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Pobol Y Cwm clips

Michael Sheen appeared on Welsh-language soap Pobol Y Cwm in June 2019.

All of Michael’s scenes:

Doctor: Kelly? Kelly?
Kelly: Ed? What’s going on, Ed?
D: It’s ok, it’s ok, everything’s ok, you’re safe. There has been a bit of bleeding, alright, so we need to make sure the baby’s ok.
K: He’s dead, isn’t he? He’s dead. Ed.. Ed, he…
D: I’m very sorry for your loss. Let’s get you looked at shall we? I’m just going to go and find a porter.

D: Well, perfectly healthy. Apart from that sprained ankle of yours. So try not to put too much weight on it for a few days, alright. Listen, erm, the police are outside and they want to ask you some questions.
K: I can’t. Please not yet. I don’t want to speak to anyone at the moment.
D: Do you mind if I sit by here with you for a few minutes? Been on lates for three nights in a row now, and to be honest with you I could with a break from the woman who insists on calling me Big Daddy. Don’t ask. We get all sorts in here. Every day is, erm… interesting. So what about you, what do you do?
K: Nothing exciting.
D: Oh I’m sure that’s not true.
K: Not like you, anyway. Big super hero saving people’s lives. The perfect man.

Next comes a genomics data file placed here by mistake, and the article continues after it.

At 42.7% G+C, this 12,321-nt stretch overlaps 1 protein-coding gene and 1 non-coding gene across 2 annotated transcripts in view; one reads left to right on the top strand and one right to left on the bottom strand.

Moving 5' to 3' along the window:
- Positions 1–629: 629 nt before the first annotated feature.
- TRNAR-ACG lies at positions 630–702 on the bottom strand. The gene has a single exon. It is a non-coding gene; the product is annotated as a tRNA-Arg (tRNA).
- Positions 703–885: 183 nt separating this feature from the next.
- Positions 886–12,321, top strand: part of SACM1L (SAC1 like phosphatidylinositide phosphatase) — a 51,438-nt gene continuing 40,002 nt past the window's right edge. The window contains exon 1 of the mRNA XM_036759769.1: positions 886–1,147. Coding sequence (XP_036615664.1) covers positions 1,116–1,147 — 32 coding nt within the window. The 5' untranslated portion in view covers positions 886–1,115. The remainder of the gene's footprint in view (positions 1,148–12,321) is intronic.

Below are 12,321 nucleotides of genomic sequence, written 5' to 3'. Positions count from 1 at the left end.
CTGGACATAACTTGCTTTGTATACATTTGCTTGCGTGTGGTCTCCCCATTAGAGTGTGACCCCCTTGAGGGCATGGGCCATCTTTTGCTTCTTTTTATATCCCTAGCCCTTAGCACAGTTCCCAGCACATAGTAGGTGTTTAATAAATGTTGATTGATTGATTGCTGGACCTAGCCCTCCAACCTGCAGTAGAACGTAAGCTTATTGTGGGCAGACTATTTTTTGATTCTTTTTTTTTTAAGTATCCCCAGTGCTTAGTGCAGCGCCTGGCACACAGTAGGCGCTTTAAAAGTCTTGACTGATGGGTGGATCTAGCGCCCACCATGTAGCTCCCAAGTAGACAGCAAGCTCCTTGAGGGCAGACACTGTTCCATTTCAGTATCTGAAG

D: My wife would probably disagree with you on that one! Come on. Tell me about this job of yours. Oh, come on, tell me, please.
K: I own a cafe. In Cwmderi. Caffi Meic.
D: Oh I know the one!
K: Really?
D: Yeah!
K: There’s this… there’s this bloke that comes in every day. Dai, his name is. He owns a building company. He’s always complaining about the half-portions that I apparently give him. So this one day, I could see him coming from across the street and I thought here we go now, I’ll ‘ave him!

K: Really?
D: Honestly, I was out cold! For about seven minutes! The baby had come out by the time I woke up!
K: Is it like this every day?
D: What, a complete disaster?
K: Yeah!
D: I have my good days and bad days. You know, there was a girl in the bed across from you. 30 weeks gone. She didn’t have anyone. No friends, no family. Nobody called up to see how she was doing. She barely spoke. I found out later that she’d been living on the street. I had no idea what happened to her.
K: That’s awful.
D: But then, she came back in a few days ago with the baby. She told me she’d got a part-time job and that she and the baby were doing well.
K: Ah.
D: So that was a good day.
K: I couldn’t save him. Ed. I couldn’t… I couldn’t save him.
D: We can’t save them all. We can only do what we can. And you need to look after yourself now. And that little baby of yours.
Other doctor: can I have a word please?
D: Yeah. Excuse me. The police are adamant that they need to speak to you now, and I don’t think we can hold off Auntie Anita any longer either! So once you’ve spoken with them, you’re free to go home, ok? Don’t worry. It’s going to be alright.
Anita: Oh Kelly love, what happened to you darling? I’ve been worried sick about you. I didn’t know where you were or anything.
Police officer: Mrs Charles, I’m sorry but I have to ask you a few questions.
K: What do you want to know?